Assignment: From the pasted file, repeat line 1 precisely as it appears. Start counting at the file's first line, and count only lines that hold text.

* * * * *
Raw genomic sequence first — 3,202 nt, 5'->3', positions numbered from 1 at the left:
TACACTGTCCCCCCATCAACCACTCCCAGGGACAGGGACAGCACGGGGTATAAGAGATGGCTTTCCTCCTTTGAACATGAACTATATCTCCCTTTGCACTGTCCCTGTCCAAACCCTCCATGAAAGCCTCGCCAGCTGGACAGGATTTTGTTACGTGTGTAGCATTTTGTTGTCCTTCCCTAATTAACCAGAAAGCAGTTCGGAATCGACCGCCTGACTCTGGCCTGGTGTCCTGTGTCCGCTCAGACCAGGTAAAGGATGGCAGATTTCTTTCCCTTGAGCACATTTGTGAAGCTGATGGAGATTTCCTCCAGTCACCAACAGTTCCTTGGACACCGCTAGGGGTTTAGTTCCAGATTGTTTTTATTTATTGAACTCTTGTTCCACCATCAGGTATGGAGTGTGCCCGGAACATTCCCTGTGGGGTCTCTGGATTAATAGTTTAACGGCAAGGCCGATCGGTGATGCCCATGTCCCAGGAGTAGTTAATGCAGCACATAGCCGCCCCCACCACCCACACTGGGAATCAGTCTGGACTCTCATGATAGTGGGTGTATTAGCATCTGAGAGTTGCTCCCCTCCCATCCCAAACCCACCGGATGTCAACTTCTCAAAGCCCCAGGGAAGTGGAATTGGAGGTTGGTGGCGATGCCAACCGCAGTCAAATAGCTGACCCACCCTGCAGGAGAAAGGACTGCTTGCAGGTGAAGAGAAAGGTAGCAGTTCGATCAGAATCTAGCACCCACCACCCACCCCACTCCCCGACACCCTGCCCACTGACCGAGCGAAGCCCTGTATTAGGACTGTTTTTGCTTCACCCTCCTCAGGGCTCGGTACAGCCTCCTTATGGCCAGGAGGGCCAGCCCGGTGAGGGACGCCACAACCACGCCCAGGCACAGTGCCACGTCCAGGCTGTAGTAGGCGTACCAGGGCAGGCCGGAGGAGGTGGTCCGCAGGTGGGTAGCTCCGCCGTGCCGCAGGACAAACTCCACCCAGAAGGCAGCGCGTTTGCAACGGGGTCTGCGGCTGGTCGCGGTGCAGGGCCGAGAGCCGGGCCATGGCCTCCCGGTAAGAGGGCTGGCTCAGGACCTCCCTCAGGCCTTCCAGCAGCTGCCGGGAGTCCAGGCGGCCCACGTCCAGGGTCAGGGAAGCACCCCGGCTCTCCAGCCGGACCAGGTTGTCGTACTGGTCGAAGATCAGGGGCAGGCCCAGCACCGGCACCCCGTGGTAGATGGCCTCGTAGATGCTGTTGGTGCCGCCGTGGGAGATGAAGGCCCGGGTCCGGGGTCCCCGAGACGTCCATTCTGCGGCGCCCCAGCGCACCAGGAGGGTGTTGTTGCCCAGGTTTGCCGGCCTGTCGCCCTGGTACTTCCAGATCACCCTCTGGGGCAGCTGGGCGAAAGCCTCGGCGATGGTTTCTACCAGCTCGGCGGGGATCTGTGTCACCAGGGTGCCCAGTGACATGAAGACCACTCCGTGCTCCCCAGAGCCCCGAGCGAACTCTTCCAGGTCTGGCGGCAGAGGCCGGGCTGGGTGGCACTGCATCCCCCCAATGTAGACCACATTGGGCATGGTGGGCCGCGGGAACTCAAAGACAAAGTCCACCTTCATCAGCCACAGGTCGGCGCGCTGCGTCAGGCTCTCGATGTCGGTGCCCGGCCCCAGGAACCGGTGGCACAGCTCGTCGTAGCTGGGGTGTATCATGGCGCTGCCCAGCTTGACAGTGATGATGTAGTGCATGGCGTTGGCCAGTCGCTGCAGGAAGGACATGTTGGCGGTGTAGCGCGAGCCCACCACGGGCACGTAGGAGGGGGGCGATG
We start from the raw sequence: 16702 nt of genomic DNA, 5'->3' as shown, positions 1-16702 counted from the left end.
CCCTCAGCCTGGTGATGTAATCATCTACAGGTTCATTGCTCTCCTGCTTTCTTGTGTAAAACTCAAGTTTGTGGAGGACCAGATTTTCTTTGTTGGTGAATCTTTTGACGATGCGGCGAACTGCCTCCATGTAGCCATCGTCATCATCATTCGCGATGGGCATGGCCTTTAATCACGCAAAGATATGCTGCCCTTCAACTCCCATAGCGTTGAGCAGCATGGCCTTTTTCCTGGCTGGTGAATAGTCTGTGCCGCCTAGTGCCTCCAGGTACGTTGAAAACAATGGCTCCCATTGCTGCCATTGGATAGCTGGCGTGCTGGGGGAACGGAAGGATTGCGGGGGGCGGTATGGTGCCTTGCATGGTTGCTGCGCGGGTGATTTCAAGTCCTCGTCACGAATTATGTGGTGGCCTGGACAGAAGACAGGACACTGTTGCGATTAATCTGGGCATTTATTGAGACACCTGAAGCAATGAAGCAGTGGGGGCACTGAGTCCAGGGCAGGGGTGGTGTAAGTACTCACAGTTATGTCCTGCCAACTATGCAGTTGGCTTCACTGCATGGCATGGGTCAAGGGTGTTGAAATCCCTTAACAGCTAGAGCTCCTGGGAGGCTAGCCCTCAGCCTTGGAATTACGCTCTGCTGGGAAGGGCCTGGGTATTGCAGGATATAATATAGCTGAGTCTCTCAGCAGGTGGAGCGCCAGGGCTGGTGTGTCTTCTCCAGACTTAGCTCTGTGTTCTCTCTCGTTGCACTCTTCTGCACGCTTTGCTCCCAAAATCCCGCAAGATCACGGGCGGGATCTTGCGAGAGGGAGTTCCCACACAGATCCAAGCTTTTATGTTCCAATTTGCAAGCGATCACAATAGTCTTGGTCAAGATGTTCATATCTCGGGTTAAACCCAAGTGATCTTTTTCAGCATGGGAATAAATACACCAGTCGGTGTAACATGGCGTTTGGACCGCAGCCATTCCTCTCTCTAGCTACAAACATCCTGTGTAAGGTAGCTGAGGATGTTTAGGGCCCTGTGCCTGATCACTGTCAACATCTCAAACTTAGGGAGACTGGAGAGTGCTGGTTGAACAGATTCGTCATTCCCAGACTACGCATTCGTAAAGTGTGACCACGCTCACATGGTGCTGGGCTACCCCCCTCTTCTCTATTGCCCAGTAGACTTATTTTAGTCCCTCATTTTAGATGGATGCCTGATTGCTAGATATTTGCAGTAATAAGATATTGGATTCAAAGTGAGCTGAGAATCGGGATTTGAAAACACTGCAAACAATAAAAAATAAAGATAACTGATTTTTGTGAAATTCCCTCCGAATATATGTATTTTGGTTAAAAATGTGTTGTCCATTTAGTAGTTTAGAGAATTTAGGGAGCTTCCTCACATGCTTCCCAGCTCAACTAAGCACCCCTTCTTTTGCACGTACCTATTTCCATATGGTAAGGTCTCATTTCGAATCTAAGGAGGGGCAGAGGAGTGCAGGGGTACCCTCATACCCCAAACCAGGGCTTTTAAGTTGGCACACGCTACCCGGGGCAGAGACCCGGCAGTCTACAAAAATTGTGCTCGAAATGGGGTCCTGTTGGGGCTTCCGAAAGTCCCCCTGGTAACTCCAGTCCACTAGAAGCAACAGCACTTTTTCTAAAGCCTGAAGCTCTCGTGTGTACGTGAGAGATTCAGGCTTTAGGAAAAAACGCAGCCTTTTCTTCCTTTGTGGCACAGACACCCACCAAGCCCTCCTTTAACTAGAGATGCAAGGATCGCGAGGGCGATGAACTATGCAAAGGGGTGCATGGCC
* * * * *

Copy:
Raw genomic sequence first — 3,202 nt, 5'->3', positions numbered from 1 at the left: